A belated tribute to Puskas
The beer-bellied genius
by Phil Ball
It's impossible to write anything this week without some mention of Ferenc Puskas, who died last Friday at the age of 79. Puskas influenced the histories of four nations: Germany, England, Hungary and Spain, in ways that are impossible to countenance now.
Puskas influenced Germany because he was the hub of the Hungarian side that lost so surprisingly in the 1954 final in Swizerland. He was injured before the game but insisted on playing. He went on to score, of course, but then had a goal disallowed in the final minutes - a goal that is second only in fame to the one that for many was the true founding day of the Federal Republic, 'Rahn schiesst. Tor!' (Rahn shoots. Goal!).
Puskas muckied his ticket that day by accusing the German side of taking performance-enhancing drugs, a claim he was forced to retract just before the famous European Cup Final against Eintracht Frankfurt in Glasgow in 1960, with the German side having threatened not to play if Puskas was in the Real Madrid line-up.
He influenced England because his famous performance at Wembley in 1953 focused the world on what an amazing side the Hungarians were - perhaps the best of all time. The game (and the subsequent 7-1 drubbing in Budapest) seemed to make England turn in on itself, in an act of hubris that has continued up to this day.
Others claim that it was the spark which awoke the country from its slumber, leading to the eventual triumph in 1966. Take your pick. But Puskas' outrageous goal that day, with the swivel, the turn and the famous drag-back that so flummoxed England's Billy Wright, was a goal of outrageous simplicity but deadly beauty.
No-one had really thought of doing things like that in Europe up to that point. What was the greatest invention in history? The wheel or the Puskas drag-back? As comedian Lenny Bruce once said, 'Anyone can invent a wheel'.
He influenced Hungary because he became its most famous figure, and he influenced Spain because of his remarkable career with Real Madrid, one which reads like an unlikely tale of ludicrous achievement. In his whole career, which spanned the mid- 1940s to the mid-1960s he scored a total of 765 goals in 805 games. For Real Madrid, he scored 324 in 372 games - figures that make mind-boggling reading when you consider that he was 31 when he joined them.
It's difficult to convey to a younger football audience the sort of volatile political scene that existed in the 1950s, during the painful post-war years of political re-shaping. After the suppression by Soviet troops of the Hungarian uprising in 1956, Puskas and the Honved Squad had toured Europe, voluntary exiles from the dangers of Budapest.
In November 1956 they were invited by Franco's wife (apparently) to play against a Madrid Select XI, since any enemies of the Reds were potential friends of the dictator.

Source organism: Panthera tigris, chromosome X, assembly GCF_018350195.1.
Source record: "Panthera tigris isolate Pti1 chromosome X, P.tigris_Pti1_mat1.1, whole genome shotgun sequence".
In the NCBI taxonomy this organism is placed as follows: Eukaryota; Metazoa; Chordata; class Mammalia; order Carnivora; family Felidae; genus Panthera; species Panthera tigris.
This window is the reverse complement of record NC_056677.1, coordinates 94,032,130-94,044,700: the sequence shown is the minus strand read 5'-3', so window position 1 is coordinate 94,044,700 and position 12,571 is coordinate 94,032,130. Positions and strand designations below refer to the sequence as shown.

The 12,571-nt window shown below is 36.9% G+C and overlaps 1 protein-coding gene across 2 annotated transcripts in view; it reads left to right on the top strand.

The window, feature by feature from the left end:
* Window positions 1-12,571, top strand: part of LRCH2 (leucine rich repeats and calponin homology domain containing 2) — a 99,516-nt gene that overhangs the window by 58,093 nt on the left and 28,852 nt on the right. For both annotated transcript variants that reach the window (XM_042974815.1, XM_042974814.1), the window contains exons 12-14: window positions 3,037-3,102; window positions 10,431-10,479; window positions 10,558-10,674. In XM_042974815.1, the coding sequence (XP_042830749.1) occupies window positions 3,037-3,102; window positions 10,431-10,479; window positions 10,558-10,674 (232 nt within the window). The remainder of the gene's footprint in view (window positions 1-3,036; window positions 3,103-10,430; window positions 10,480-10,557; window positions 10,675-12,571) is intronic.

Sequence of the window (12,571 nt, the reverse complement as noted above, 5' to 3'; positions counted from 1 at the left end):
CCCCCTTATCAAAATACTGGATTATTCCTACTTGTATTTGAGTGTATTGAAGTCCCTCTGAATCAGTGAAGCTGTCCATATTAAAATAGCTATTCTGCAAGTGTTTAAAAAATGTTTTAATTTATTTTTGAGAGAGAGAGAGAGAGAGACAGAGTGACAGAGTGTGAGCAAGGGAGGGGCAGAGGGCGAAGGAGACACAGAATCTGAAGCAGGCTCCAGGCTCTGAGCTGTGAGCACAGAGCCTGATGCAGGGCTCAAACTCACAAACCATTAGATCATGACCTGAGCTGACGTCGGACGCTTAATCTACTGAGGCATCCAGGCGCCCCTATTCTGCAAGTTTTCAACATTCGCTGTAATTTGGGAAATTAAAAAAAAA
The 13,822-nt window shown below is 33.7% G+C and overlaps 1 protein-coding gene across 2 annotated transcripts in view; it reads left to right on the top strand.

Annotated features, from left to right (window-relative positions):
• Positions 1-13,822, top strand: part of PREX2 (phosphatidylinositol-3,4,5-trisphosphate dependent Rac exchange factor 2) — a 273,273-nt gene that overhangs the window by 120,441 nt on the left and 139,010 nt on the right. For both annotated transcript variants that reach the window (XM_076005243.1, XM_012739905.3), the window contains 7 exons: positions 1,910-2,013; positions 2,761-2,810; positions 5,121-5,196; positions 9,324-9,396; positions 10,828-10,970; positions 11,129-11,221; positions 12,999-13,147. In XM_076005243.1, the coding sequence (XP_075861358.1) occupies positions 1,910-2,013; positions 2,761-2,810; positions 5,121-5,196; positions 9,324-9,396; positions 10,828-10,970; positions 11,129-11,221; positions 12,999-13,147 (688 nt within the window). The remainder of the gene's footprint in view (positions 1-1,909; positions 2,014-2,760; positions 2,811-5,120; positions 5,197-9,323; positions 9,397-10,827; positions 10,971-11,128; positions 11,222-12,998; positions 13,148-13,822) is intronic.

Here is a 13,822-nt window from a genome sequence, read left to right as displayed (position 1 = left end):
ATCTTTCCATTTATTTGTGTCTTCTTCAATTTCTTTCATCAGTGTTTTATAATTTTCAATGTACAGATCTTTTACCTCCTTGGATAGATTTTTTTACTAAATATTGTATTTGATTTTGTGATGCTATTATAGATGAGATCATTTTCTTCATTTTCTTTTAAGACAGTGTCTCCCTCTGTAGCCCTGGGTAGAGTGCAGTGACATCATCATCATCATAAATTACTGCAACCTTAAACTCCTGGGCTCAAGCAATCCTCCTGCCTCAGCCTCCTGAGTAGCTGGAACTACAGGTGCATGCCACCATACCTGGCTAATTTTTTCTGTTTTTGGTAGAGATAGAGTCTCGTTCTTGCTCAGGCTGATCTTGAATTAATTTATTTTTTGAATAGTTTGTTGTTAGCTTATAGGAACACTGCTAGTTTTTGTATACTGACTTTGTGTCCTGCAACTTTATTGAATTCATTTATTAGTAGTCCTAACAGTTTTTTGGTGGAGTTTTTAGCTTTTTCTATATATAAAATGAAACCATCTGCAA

Santiago Bernabéu saw the game (a 5-5 draw) and two years later, learning that Puskas had been twiddling his thumbs in Bologna and had not played for a year, invited him over to sign. With apologies to Spanish readers who probably know the anecdote, Puskas was presented to the press on August 1, 1958, a little fat man with an alarming beer belly. The manager at the time, Luis Carniglia, took one look at him and declared famously: 'What the f*** am I supposed to do with this guy? He's fatter than my grandmother', to which Bernabéu replied 'That's what I pay you for. You make him prettier!'
He didn't get any prettier, but he shifted a Real Madrid side who were already in top gear into overdrive. They'd just won three European Cups on the trot, but were to win another three with Puskas. The five-season consecutive winning run of Europe's newest and most prestigious trophy culminated in the staggering 7-3 demolition of Frankfurt in Glasgow in 1960, described by one Guardian journalist in 2002 as 'Olivier at his peak, the Armory Show and the Sydney Opera House rolled into one'. Puskas scored four, and could have had ten.
When people talk about the top players of all time, they are invariably limited by numerical convenience to citing the top three - although for some that number is a crowd. The Holy Trinity, all still alive but not kicking, are for most people Pele, Maradona and Di Stéfano. The Number One amongst them is a topic for endless and probably futile debate, but the other two knocking on the door for admittance are surely Cruyff and Puskas.
Statistics alone put Puskas up there with the best, although like Di Stéfano his reputation suffers from there being less footage of his exploits. In Madrid, however, there is little argument.
Puskas' immediate footballing relationship with Di Stéfano and Gento is the stuff of legends, the kind of harmony that only comes together as a fluke, as a happy confluence of circumstances, however much the pieces might have apparently been planned. Therein lies the beauty of the Puskas story - 'Canoncito Pum' as he was nicknamed in Madrid (Little Cannon Bang!), a phrase which alluded to his ability to generate extraordinary power in his shots with hardly a lifting of the leg.
Against Santander this weekend in the Bernabéu, the ground observed a minute's silence and various acts took place to pay homage to the man who had retired before any of Sunday's home players were born. Madrid won 3-1, despite playing rather poorly, and after each goal the scorers lifted a symbolic hand to the sky. Touching stuff, and nice to see genius acknowledged, especially the variety that comes with a beer-belly attached.